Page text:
Friday, July 19, 2024

Coronavirus new variant – genomics researcher answers key questions

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A new variant of SARS-CoV-2, the virus which causes COVID-19, is thought to be driving increased transmission of the disease in parts of the UK. The government has placed some regions including London under new, stricter coronavirus restrictions, known as Tier 4. People in Tier 4 areas will not be able to gather with anyone outside their household for Christmas, while those in the rest of the country can only gather on Christmas Day itself.

Boris Johnson, the prime minister, and his chief scientific advisors said that the new variant could increase transmission of COVID-19 by as much as 70% and increase the R or reproduction number by 0.4%.

What’s the significance of this new discovery? The Conversation asked Lucy van Dorp, a microbial genomics researcher and an expert in the evolution of pathogens, some key questions about what we know at this point in time.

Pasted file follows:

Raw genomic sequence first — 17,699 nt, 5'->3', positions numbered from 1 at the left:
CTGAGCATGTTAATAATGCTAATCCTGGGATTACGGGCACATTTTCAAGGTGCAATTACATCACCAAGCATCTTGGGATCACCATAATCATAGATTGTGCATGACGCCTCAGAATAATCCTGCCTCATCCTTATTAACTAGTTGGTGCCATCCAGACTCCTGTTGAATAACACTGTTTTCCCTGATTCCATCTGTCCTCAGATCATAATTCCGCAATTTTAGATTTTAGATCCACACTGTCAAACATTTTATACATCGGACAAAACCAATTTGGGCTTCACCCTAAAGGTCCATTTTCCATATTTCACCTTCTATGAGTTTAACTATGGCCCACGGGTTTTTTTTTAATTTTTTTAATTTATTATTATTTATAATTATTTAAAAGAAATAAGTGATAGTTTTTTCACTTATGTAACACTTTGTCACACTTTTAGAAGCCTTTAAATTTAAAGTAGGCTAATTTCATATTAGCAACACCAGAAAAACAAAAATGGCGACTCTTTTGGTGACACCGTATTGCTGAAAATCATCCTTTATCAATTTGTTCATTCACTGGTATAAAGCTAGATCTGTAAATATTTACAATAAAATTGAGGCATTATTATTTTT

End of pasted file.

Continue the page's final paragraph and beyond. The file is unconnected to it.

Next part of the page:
What do we know about this new variant?

The new UK variant, known as VUI-202012/01 or lineage B.1.1.7, was first identified in the county of Kent on September 20. Matt Hancock, the health secretary, first announced the existence of the variant on December 14; it was subsequently confirmed by Public Health England and the UK’s COVID-19 sequencing consortium.

The variant carries 14 defining mutations including seven in the spike protein, the protein that mediates entry of the virus into human cells. This is a relatively large number of changes compared to the many variants we have in circulation globally.

To date, genetic profiles – or genomes – of this variant have been largely sequenced and shared from the UK but include some in Denmark and two cases in Australia. There have also been reports of a case in theĀ Netherlands. These countries all have very large genome sequencing efforts and it is very possible that these observations do not reflect the true distribution of this variant of the virus, which could exist undetected elsewhere. We will know more as more genomes are generated and shared. Read more…

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